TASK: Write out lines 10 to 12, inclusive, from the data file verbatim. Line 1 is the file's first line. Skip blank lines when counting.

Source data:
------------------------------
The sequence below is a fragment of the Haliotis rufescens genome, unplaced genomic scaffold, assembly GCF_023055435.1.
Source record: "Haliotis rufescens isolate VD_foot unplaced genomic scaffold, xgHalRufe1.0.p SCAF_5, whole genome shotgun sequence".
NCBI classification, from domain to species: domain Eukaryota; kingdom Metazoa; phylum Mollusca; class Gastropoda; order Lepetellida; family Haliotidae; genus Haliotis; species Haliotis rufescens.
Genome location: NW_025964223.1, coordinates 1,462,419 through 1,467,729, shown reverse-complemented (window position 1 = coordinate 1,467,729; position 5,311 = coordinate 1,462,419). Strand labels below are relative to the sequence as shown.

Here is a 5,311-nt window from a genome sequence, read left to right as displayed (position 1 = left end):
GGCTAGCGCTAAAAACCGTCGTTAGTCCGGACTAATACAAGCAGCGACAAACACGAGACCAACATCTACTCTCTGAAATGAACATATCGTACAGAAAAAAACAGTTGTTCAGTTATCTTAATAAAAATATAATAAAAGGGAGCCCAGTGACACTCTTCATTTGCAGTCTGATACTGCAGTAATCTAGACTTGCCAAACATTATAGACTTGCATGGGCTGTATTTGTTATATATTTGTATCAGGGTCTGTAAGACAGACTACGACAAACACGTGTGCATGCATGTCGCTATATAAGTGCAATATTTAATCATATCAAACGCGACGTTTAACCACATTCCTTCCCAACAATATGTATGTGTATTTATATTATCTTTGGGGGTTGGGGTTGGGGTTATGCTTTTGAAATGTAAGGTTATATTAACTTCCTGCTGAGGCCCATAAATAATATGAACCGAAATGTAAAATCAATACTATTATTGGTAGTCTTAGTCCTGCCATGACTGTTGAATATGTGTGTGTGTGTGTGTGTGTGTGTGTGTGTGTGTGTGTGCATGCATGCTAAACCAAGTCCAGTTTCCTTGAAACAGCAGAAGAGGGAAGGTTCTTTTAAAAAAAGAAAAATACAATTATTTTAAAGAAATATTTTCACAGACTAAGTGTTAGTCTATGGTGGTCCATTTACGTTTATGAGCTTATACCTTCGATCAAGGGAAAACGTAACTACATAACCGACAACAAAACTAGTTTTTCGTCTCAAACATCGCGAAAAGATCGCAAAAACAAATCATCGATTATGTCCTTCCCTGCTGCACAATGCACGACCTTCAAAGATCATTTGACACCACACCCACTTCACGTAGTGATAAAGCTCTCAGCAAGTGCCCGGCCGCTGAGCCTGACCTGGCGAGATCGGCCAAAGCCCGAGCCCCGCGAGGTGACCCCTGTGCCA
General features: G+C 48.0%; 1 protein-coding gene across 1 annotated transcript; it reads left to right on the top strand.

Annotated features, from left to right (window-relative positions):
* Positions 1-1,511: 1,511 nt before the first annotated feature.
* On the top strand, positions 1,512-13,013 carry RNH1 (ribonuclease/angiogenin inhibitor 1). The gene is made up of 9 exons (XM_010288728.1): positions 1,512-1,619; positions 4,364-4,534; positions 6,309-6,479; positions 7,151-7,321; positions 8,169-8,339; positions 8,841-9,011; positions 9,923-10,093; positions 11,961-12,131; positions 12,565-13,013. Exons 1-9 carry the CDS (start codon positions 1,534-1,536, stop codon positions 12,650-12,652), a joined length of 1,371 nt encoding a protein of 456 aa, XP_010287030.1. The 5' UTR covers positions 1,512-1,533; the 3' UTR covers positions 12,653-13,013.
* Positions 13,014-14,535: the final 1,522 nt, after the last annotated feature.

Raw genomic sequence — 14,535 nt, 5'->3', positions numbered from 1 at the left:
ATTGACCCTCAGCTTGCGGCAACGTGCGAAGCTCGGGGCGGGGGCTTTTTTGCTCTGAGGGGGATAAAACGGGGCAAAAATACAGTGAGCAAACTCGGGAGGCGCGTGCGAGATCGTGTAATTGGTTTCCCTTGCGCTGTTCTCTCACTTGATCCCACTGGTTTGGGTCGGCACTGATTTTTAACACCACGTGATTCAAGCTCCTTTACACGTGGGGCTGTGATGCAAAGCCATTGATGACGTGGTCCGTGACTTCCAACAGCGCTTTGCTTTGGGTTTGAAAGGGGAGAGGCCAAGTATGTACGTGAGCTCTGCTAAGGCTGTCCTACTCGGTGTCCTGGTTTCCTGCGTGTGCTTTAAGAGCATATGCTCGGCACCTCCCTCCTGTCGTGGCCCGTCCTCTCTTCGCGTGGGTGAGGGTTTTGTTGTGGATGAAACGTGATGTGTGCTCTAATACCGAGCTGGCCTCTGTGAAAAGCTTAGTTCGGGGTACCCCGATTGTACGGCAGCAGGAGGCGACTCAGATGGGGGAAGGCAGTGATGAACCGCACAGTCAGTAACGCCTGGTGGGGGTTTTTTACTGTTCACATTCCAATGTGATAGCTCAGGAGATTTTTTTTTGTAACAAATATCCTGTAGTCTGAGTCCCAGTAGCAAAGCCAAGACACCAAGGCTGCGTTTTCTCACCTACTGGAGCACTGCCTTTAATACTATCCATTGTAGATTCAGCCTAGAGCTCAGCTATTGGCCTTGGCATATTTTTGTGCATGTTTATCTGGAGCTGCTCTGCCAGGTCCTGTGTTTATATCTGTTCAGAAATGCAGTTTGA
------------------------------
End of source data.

* On the top strand, positions 1,512-13,013 carry RNH1 (ribonuclease/angiogenin inhibitor 1). The gene is made up of 9 exons (XM_010288728.1): positions 1,512-1,619; positions 4,364-4,534; positions 6,309-6,479; positions 7,151-7,321; positions 8,169-8,339; positions 8,841-9,011; positions 9,923-10,093; positions 11,961-12,131; positions 12,565-13,013. Exons 1-9 carry the CDS (start codon positions 1,534-1,536, stop codon positions 12,650-12,652), a joined length of 1,371 nt encoding a protein of 456 aa, XP_010287030.1. The 5' UTR covers positions 1,512-1,533; the 3' UTR covers positions 12,653-13,013.
* Positions 13,014-14,535: the final 1,522 nt, after the last annotated feature.

Raw genomic sequence — 14,535 nt, 5'->3', positions numbered from 1 at the left: